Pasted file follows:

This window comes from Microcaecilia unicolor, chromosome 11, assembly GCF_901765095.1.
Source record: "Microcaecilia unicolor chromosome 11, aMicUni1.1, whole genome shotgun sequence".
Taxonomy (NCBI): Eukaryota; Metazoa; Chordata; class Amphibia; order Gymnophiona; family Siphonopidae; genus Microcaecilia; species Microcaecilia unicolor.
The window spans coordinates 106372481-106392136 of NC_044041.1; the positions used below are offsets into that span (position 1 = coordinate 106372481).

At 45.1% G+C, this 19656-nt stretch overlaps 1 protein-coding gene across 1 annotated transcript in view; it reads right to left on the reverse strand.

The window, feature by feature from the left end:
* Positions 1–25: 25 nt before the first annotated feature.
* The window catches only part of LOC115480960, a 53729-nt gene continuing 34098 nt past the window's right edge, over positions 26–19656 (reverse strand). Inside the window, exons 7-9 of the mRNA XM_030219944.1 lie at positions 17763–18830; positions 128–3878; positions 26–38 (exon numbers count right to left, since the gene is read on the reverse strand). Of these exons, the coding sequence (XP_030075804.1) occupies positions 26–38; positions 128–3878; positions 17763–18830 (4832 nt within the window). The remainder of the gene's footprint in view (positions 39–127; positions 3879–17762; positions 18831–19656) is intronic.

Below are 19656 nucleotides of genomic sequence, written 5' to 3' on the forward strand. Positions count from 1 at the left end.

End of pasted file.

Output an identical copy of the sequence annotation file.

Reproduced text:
This window comes from Microcaecilia unicolor, chromosome 11, assembly GCF_901765095.1.
Source record: "Microcaecilia unicolor chromosome 11, aMicUni1.1, whole genome shotgun sequence".
Taxonomy (NCBI): Eukaryota; Metazoa; Chordata; class Amphibia; order Gymnophiona; family Siphonopidae; genus Microcaecilia; species Microcaecilia unicolor.
The window spans coordinates 106372481-106392136 of NC_044041.1; the positions used below are offsets into that span (position 1 = coordinate 106372481).

At 45.1% G+C, this 19656-nt stretch overlaps 1 protein-coding gene across 1 annotated transcript in view; it reads right to left on the reverse strand.

The window, feature by feature from the left end:
* Positions 1–25: 25 nt before the first annotated feature.
* The window catches only part of LOC115480960, a 53729-nt gene continuing 34098 nt past the window's right edge, over positions 26–19656 (reverse strand). Inside the window, exons 7-9 of the mRNA XM_030219944.1 lie at positions 17763–18830; positions 128–3878; positions 26–38 (exon numbers count right to left, since the gene is read on the reverse strand). Of these exons, the coding sequence (XP_030075804.1) occupies positions 26–38; positions 128–3878; positions 17763–18830 (4832 nt within the window). The remainder of the gene's footprint in view (positions 39–127; positions 3879–17762; positions 18831–19656) is intronic.

Below are 19656 nucleotides of genomic sequence, written 5' to 3' on the forward strand. Positions count from 1 at the left end.